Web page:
I’ve been on a mission lately to raise awareness among marketers of the difference between good and bad content. Like any new toy, now that the dust is settling on the content marketing thing a few people are getting to grips with questions like “what makes content good or bad?” or simply whether it works at all and it’s no surprise to discover that its just like anything else. Good content works and bad or even just mediocre content is nothing more than a drain of your resources and can actually do you harm.
However, I discovered that even when I’ve sat with some people and feel they’ve “got it” they go off and make the same mistakes again. It seems some of us just can’t connect brand attributes with the kind of actions that represent supportive content. Maybe it’s just a personal thing. Let’s face it, some people are just socially inept and if they don’t have the sensitivity to manage their personal relationships we can’t really expect them to manage their “brandships”, which are after all, just the same thing
My thoughts go back to numerous conversations I had with a particular company CEO in recent years. He nodded a lot, but simply had a disconnect between brand theory and the understanding of how content represents the values and beliefs inherent in any brand. I shouldn’t have been surprised by this. His personal life was a shambles and I guess this could be as good an indicator as any. With this human weakness in mind I incorporated into my Brand Discovery programme a device that my clients can use once their brand is defined, to help them differentiate between initiatives that support or reinforce its values and promise and those that don’t. This is one of the keys in the broader operation of the business to achieving the efficiency that, more than ever, defines successful organisations these days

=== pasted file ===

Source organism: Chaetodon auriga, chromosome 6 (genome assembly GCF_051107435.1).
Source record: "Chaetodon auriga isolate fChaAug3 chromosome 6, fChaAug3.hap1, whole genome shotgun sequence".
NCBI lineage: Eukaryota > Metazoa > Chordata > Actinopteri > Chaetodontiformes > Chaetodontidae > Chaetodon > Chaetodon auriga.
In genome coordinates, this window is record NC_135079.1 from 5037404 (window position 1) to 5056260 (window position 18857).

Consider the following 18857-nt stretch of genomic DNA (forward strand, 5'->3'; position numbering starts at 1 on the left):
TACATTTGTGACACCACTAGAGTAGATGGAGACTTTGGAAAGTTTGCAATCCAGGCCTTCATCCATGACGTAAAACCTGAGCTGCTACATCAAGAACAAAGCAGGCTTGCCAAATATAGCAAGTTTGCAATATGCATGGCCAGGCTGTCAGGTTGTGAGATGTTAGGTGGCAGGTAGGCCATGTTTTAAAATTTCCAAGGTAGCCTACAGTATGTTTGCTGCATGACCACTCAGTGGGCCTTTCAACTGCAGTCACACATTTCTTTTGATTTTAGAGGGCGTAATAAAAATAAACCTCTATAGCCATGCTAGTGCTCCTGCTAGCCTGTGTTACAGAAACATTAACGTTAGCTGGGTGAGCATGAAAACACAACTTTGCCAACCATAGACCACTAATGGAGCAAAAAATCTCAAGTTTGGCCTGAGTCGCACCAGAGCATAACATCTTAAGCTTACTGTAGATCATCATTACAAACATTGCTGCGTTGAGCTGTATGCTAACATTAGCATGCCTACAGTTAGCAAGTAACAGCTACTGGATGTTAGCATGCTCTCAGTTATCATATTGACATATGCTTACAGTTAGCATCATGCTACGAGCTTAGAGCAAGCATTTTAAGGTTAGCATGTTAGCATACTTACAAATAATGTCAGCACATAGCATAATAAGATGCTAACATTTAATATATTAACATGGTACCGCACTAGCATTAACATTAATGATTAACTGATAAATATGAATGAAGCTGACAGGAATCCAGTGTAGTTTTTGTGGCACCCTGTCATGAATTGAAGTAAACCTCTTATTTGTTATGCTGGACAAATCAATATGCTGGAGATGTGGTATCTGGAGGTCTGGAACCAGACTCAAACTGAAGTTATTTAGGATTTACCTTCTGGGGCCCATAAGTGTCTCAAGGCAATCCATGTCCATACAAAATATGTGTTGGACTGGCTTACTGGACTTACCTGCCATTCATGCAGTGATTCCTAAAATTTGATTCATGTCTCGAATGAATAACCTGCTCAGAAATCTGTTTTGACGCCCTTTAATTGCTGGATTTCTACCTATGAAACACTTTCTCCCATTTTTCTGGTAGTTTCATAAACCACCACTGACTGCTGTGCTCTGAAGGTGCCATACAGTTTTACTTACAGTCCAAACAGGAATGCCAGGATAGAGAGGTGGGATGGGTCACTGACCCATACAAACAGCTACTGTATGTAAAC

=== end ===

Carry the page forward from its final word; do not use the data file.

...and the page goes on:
However, there are businesses that really get it, one of which, it seems, is Aussie TV franchise “Selling Houses”. With entrepreneurialism that revives your faith in programme makers, Selling Houses has differentiated itself from the plethora of increasingly bland home make-over shows around the world by partnering with relevant brands representing the products they use in their transformations. It leaves you wondering why so few shows like this have adopted such an obvious idea.
[There used to be a link here to some of the programme content, but sadly, the video is no longer listed]
The reverse side of this arrangement is priceless content that can only enhance the value of the sponsors’ brands and provides them with endless opportunity for extensions into other areas of brand enhancing communication – brilliant! I love the way that Taubmanns, the paint company, in particular get their name on screen each time the interior designer explains the colours and finishes she uses, the Volvo car the presenter uses is everywhere, the blind company is featured in the very best light. This is content worth having for any consumer-facing business, but you could achieve the same kind of impact with a bit of imagination for BtoB too.
So, don’t tell me that content marketing doesn’t work. If you’ve tried it and you are still thinking that way then it’s a safe bet that you didn’t get it right. Then again, judging from the comments I get in my mailbox a lot of marketers are still struggling with the concept of brand character and how that translates into content.
March 17, 2015